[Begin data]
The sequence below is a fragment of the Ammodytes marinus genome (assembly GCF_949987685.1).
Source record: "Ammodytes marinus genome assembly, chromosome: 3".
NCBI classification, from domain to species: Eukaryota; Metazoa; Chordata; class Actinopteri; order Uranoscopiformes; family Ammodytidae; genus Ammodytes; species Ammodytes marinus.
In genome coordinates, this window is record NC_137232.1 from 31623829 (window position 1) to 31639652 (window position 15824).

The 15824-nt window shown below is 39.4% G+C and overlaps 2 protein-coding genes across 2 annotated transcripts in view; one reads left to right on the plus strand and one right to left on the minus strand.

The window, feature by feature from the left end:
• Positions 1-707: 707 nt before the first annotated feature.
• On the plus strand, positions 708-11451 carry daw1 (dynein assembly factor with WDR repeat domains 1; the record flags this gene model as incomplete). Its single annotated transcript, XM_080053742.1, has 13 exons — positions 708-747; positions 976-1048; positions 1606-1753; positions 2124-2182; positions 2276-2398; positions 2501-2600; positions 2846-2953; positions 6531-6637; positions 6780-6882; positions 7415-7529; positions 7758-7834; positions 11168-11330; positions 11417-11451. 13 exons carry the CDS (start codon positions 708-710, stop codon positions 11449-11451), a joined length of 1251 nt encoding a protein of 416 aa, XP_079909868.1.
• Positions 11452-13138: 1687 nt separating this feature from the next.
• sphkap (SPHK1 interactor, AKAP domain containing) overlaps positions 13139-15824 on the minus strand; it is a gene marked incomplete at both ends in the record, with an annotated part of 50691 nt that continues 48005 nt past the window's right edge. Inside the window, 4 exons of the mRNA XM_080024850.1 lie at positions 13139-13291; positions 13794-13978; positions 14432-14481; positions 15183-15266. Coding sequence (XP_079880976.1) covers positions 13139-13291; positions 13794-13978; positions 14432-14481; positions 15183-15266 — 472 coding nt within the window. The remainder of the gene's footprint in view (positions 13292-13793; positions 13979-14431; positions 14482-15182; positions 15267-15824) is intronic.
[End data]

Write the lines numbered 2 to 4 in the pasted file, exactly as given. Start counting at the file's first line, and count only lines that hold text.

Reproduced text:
Source record: "Ammodytes marinus genome assembly, chromosome: 3".
NCBI classification, from domain to species: Eukaryota; Metazoa; Chordata; class Actinopteri; order Uranoscopiformes; family Ammodytidae; genus Ammodytes; species Ammodytes marinus.
In genome coordinates, this window is record NC_137232.1 from 31623829 (window position 1) to 31639652 (window position 15824).